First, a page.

When my son was young, he had a very vivid imagination. He entertained himself for hours by just pretending he was something or someone other than he was. In those days, Star Wars, Bionic Man and Bionic Woman were very popular and everyone, including adults, were enamored by the superhero story line. On any given day David could be a jedi, storm trooper marching around the house or yard, Han Solo flying spacecraft, or Luke Skywalker. He had memorized all the character lines from the first Star Wars movie.
Then along came The Bionic Man. Again, Lee Majors was an idol and David wanted to be just like him. He would draw pictures of bionics on his arm. He even later got a tattoo of bionics. He was convinced his body parts were bionic and could lift anything, run many miles an hour, and able to save people who were in distress. Trying to accomplish some of his “powerful acts” got him into a few predicaments.
One of our family stories we told over and over was about the day David spent all day digging a hole in the backyard. He dug down until he met up with a big rock he couldn’t budge. My dad happened to stop by to visit and I asked him to help David get the rock out of the hole. As my dad is bent over the hole to grab it….David stopped him and said, “wait grandpa. Let me do it. I’m bionic and you are only plain.” Even though he had spent a day trying to move it, he was still certain he could handle it with his bionic powers. Grandpa just didn’t have what it took. He was ordinary or “plain.”
As funny as we all thought “being plain” was over the years, I am realizing I must think I am bionic and not plain these days. That I possess the power and strength to have all the answers, stay strong in hard times, always available to help everyone, and still keep my hope and spiritual life intact, all on my own.
For the past couple of months, I have been up and down the grief road to the point my feelings were making me fearful and anxious. I felt I should be further along in this season of grief that was so exhausting and painful, but I couldn’t get there. I had many days that I couldn’t find energy enough to go out of the house, let alone seeing friends without feeling guilty that I just wasn’t myself. My biggest fear became that I would never be normal again. I would ask my husband several times a week if he thought I would ever be normal.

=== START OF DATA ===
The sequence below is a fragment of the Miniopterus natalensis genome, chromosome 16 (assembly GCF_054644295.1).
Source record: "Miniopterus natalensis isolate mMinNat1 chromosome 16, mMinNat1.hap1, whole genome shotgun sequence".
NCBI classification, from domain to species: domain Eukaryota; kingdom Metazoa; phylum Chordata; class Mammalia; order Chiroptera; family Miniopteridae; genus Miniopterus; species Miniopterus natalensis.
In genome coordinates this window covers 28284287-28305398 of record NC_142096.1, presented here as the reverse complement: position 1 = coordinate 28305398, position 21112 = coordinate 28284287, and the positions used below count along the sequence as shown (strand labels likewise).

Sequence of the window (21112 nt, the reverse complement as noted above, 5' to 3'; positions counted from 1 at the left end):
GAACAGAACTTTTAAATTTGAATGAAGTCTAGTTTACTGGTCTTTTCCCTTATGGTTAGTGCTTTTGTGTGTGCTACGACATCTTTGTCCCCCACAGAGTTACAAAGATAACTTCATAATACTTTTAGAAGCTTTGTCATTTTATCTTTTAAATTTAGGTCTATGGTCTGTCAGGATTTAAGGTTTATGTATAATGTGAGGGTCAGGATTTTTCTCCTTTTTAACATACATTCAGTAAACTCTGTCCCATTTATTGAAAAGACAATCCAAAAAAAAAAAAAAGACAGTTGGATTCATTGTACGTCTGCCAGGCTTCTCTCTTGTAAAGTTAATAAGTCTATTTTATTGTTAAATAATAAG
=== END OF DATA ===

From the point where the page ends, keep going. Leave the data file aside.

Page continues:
I was struggling trying to make sense out of why God chose to take my 49-year-old son, who I still felt was MY little boy. Memories of this blond-headed, smart, very happy and active boy hurt so much. The mommy instinct was so wanting to have him here to make sure he was okay. There were also questions in my mind of why David was taken before he knew of wonderful things that were coming up in his life which we did not know about until after his death. All of these feelings and thoughts are a normal part of the grief process.
However, I was trying to work through it alone. Expecting bionic abilities of myself. I was also dealing with knowing I needed to get back into our trailer which was where we were when I received the call of Dave’s passing. I did not want to let that fear win so I took the scary step and made reservations for us for four days, knowing there was the possibility I would have to relive that terrible night. Again, I was struggling and getting frustrated with myself because I couldn’t quell my feelings and fears. I was now in a state of panic and I turned to my pastor/counselor for help. Not an easy thing for a bionic-thinking woman to do. ☹
I know I have written many times about the many blessings I have received since Dave’s death, many more than I deserve. However, in light of my writing above, I felt prompted to share God’s latest mercies. The first day I was at the beach was anxiety ridden until that evening I began to feel less anxious. I asked myself what was different.